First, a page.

On May 1, Radiohead gradually erased their online presence. For any other band, this probably would have been seen as a hackneyed attempt to generate buzz. But disappearance has always been Radiohead’s favorite trick. Live performances are known to end with the band exiting stage one by one. Songs with titles such as “How to Disappear Completely” and “Street Spirit (Fade Out)” are longtime fan favorites. So Radiohead’s Internet blackout wasn’t some desperate attempt at pseudo-profundity; it was their way of letting fans know that new music was imminent.

And sure enough, the band shortly thereafter dropped their ninth studio album, “A Moon Shaped Pool.” Undoubtedly, the album is among Radiohead’s finest achievements. It contains some of the most conventionally beautiful and melodic music they’ve ever released, while still offering the kind of genre-bending experimentation Radiohead is known for. It’s a gentler, more focused album than 2011’s “The King of Limbs” and less overtly electronic than what we’ve come to expect from them.

“Burn the Witch” was the first track released from “A Moon Shaped Pool,” and, like many of the songs on this album, it has existed on their live set list for quite some time. It’s a skittish, anxious thing, with piercing strings and ominous lyrics that read like a disaster plan. As a band, Radiohead has always sounded decidedly futuristic, one step ahead of everyone else both sonically and politically. But “Burn the Witch” is immediate and anguished. The song isn’t a warning; it’s a reflection of our present state.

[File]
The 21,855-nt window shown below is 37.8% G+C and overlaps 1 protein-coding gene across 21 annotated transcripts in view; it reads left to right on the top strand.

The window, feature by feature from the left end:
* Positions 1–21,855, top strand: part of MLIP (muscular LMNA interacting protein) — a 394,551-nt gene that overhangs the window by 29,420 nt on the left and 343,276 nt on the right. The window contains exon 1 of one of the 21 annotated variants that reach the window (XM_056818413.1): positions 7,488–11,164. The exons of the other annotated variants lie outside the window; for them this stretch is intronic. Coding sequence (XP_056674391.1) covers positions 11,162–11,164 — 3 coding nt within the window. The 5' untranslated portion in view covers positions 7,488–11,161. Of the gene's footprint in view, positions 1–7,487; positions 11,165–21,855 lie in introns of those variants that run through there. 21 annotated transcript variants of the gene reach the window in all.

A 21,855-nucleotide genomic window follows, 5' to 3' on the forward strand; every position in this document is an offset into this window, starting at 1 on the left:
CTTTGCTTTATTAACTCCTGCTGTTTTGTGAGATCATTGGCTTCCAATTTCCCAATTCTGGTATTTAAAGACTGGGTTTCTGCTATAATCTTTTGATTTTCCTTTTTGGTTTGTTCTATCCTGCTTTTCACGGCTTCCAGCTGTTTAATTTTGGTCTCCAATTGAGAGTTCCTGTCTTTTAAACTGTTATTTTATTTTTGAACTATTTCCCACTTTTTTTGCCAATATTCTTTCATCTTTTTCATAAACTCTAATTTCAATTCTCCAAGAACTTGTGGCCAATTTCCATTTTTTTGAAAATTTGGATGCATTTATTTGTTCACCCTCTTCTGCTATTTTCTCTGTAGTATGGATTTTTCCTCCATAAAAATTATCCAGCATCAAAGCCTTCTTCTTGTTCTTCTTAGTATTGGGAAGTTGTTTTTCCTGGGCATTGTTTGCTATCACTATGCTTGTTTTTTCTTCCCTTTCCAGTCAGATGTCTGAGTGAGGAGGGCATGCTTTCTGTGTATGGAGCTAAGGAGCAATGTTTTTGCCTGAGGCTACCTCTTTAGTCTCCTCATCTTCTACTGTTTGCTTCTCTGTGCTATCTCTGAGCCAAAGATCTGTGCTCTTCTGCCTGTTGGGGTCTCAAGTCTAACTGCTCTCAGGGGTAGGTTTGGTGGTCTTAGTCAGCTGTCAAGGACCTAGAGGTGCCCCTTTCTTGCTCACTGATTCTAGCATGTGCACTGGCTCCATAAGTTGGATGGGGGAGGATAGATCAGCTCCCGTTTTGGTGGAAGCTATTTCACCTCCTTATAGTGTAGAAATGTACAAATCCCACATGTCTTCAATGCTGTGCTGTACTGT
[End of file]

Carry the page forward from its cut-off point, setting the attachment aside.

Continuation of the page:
It’s worth mentioning that the tracks on “A Moon Shaped Pool” are sequenced alphabetically. As such, the frantic “Burn the Witch” segues somewhat unexpectedly into the languid, sublime “Daydreaming.” It’s a disarmingly personal song that seems to reflect on Yorke’s separation from longtime partner Rachel Owen. The piano swells and simmers, never lapsing into ambient wallpaper, but never quite climaxing either. Yorke’s warped, backwards vocals swallow the song during the coda, lamenting “half of my life… half of my life…” (a possible reference to his 23-year relationship). It’s exquisite and shattering.